His parents decided to avoid media publicity after the incident last month for fear they would have problems at work. So it was the dead man’s uncle, Abd al-Hakim Ghanem, the owner of the Al Wattan driving school, who agreed to be interviewed. He greeted us this week in his ornate office, full of antiquities and a caged parrot, high up in a large office building in Ramallah, near its bustling Manara Square.

Qassem had never been arrested, other than for a few hours for stone throwing as a boy, and he was not a political person, his uncle says. He didn’t belong to any organization and wasn’t especially religious. However, his uncle recalls a seminal event that occurred in Qassem’s life, one that he never got over: His closest childhood friend, Laith Khaladi, was killed by the Israel Defense Forces seven years ago adjacent to the town of Bir Zeit, near Ramallah. Khaladi, who was 15 at the time, was overwrought in the wake of the murderous arson attack on the Dawabsheh family in the village of Duma in July 2015, which killed 18-month-old Ali and his parents.

About two weeks later, Khaladi went to an IDF checkpoint in Atarot, north of Jerusalem, and threw a Molotov cocktail at a fortified guard tower, without causing any injuries to anyone. But a soldier in the tower shot him to death. Following that incident, we visited Jalazun with Iyad Hadad, a field researcher for the Israeli human rights organization B’Tselem, who wrote up a report on the case (Haaretz, August 7, 2015).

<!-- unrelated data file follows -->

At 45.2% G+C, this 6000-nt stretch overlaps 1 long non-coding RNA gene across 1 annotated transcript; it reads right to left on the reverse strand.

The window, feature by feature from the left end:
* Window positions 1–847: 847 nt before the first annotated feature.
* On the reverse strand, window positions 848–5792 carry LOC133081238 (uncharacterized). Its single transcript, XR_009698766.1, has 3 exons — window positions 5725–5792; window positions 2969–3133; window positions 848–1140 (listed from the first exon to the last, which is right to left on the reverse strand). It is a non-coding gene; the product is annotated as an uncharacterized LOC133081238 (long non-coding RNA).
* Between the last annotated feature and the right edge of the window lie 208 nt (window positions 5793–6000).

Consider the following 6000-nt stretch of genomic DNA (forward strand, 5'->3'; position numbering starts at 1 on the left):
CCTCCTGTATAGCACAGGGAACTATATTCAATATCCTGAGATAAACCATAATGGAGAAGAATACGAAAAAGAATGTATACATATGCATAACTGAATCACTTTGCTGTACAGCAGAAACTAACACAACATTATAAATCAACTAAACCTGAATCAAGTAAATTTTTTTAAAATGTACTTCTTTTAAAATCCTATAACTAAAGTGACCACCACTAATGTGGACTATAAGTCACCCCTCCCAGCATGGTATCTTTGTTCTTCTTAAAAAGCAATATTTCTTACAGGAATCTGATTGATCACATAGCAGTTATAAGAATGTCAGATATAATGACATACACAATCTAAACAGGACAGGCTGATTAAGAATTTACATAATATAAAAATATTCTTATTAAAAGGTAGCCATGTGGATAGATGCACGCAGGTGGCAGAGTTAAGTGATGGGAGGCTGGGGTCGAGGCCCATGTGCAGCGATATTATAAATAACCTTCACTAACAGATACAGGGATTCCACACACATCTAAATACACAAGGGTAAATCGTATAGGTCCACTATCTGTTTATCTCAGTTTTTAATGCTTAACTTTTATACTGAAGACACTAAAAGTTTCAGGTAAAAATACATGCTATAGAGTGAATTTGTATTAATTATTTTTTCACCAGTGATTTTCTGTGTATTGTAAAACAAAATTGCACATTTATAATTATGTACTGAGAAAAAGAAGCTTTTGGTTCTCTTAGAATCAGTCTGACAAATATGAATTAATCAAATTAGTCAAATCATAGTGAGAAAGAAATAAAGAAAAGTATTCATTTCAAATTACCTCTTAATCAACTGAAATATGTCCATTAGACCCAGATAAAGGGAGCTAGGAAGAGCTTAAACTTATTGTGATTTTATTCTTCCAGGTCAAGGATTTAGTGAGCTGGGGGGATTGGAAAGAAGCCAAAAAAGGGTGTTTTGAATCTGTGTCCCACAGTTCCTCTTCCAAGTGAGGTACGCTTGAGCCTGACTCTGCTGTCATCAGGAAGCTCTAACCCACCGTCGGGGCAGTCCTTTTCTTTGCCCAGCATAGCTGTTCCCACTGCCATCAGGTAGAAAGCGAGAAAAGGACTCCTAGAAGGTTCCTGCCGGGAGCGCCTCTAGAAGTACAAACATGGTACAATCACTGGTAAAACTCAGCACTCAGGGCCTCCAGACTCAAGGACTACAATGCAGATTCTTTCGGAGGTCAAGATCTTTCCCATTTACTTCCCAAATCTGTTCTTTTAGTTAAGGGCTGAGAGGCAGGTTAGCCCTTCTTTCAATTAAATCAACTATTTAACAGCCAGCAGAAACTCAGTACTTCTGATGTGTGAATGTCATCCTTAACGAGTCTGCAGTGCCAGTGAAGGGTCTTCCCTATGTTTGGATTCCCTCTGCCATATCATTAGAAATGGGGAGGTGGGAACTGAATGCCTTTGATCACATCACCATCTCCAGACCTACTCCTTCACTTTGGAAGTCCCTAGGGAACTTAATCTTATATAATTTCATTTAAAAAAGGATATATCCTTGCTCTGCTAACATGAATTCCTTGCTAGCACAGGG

Khaladi and Qassem grew up together in Jalazun, and the two families moved to Jifna together. Qassem never went back to the way he was before Khaladi’s death. He wore T-shirts with his friend’s photograph emblazoned on them, and he wrote about him a great deal on Facebook. Occasionally he said he would like to “join Laith.”

On that fateful Monday morning, Qassem didn’t get up for work as usual. It was his birthday, after all. When his mother returned from school at 1 P.M., she saw he was about to leave the house. She had made him a birthday cake, but he said he was going to the butcher shop. Instead, he stole into Jerusalem. A Shin Bet security service agent told his father after Qassem’s death that a forged Israeli ID card had been found in his possession. Once in the Old City he apparently went to pray at Al-Aqsa Mosque, and after departing through the gate leading out of the compound he stabbed the two officers, at 4:48 P.M.; one was a regular police officer and the other was in the Border Police.